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Capacitación participativa sobre manejo de café y sus resultados en tres regiones de centroamérica

by Haggar, J; Aguilar, A; Barahona, L; Staver, C; Melo, E. de; Mendoza, R; Monterrey, J; CATIE, Turrialba (Costa Rica); 6. Semana Científica Turrialba (Costa Rica) 11-12 Mar 2004.
Series: Serie Técnica. Reuniones Técnicas (CATIE).Publisher: Turrialba (Costa Rica) 2004Description: p. 30-31.ISBN: 9977573964.Subject(s): COFFEA ARABICA | MANEJO DEL CULTIVO | AGRICULTORES | PARTICIPACION | CAPACITACION | AMERICA CENTRAL | COFFEA ARABICA | CROP MANAGEMENT | FARMERS | PARTICIPATION | TRAINING | CENTRAL AMERICA | COFFEA ARABICA | CONDUITE DE LA CULTURE | AGRICULTEUR | PARTICIPATION | FORMATION | AMERIQUE CENTRALEOnline Resources: Es In: Summary: Participatory training methods developed in Nicaragua were tested in three other zones of Central America (Trifinio, the border zone between Guatemala, Honduras and El Salvador, Eastern Honduras, and Southern Costa Rica plus Turrialba). Among 20 - 35 technicians from national coffee institutes and local development organizations, and 150 - 450 farmers were trained per zone. Both groups learned agroecological diagnostic tools that enabled farmers to make changes in the management of their coffee plantations, reducing the use of agrochemicals while maintaining yields. This contributed to farmers maintaining net family income from coffee with a greater investment in family labor, though. List(s) this item appears in: Hipolito - Cafe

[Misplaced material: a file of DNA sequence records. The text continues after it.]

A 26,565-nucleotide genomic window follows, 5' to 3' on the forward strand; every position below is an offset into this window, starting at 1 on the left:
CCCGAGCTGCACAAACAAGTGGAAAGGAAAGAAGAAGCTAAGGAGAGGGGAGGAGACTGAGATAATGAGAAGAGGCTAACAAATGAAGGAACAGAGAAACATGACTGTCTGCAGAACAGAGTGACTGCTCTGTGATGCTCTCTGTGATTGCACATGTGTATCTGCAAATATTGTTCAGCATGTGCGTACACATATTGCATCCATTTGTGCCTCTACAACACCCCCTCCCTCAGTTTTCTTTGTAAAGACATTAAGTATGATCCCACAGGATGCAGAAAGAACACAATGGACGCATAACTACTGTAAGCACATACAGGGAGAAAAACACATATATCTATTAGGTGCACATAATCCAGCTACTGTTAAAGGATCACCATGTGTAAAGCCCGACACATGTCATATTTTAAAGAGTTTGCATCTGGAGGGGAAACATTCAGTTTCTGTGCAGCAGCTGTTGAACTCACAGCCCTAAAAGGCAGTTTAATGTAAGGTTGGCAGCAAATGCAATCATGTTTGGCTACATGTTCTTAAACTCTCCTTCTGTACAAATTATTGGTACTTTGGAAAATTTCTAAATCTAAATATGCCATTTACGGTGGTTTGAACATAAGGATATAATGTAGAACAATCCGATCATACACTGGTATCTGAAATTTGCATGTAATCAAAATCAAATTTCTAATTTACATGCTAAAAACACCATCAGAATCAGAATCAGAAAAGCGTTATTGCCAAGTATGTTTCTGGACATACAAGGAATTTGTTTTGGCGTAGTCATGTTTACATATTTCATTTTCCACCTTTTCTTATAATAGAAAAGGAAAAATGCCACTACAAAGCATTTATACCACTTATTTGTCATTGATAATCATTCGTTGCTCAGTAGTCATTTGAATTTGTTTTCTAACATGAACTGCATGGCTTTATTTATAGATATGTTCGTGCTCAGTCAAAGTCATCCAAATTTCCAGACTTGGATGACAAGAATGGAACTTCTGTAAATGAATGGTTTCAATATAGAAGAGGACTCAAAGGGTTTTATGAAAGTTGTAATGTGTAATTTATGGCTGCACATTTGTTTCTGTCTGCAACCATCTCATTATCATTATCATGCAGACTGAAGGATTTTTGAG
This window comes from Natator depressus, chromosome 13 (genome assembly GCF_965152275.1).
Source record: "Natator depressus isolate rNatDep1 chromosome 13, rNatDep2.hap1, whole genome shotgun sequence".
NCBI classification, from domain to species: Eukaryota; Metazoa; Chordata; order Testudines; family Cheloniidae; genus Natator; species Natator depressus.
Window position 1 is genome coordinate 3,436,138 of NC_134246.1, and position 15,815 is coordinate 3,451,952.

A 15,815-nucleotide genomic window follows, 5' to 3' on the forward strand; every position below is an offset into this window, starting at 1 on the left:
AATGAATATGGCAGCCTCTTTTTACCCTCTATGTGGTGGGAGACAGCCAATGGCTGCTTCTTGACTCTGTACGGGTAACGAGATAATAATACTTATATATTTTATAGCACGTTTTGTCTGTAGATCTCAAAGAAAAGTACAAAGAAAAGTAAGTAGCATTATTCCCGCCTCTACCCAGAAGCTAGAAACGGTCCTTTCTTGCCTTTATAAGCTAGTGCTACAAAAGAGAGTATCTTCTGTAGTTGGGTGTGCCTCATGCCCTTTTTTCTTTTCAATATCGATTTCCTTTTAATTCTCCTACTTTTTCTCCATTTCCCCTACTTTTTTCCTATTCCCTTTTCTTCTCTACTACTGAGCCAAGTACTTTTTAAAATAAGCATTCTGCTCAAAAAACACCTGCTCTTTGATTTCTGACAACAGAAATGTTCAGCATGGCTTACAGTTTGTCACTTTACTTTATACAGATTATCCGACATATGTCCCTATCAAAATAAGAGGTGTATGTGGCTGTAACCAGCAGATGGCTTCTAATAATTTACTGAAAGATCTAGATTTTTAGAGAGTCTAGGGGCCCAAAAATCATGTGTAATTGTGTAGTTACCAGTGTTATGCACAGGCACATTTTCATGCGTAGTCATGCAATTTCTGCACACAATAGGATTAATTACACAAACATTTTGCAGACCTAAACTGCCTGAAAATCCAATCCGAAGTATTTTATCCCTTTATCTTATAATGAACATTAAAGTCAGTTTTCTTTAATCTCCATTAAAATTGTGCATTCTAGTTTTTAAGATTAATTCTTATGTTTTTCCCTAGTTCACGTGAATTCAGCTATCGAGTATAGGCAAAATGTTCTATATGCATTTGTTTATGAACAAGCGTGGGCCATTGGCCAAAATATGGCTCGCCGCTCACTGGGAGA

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Participatory training methods developed in Nicaragua were tested in three other zones of Central America (Trifinio, the border zone between Guatemala, Honduras and El Salvador, Eastern Honduras, and Southern Costa Rica plus Turrialba). Among 20 - 35 technicians from national coffee institutes and local development organizations, and 150 - 450 farmers were trained per zone. Both groups learned agroecological diagnostic tools that enabled farmers to make changes in the management of their coffee plantations, reducing the use of agrochemicals while maintaining yields. This contributed to farmers maintaining net family income from coffee with a greater investment in family labor, though.

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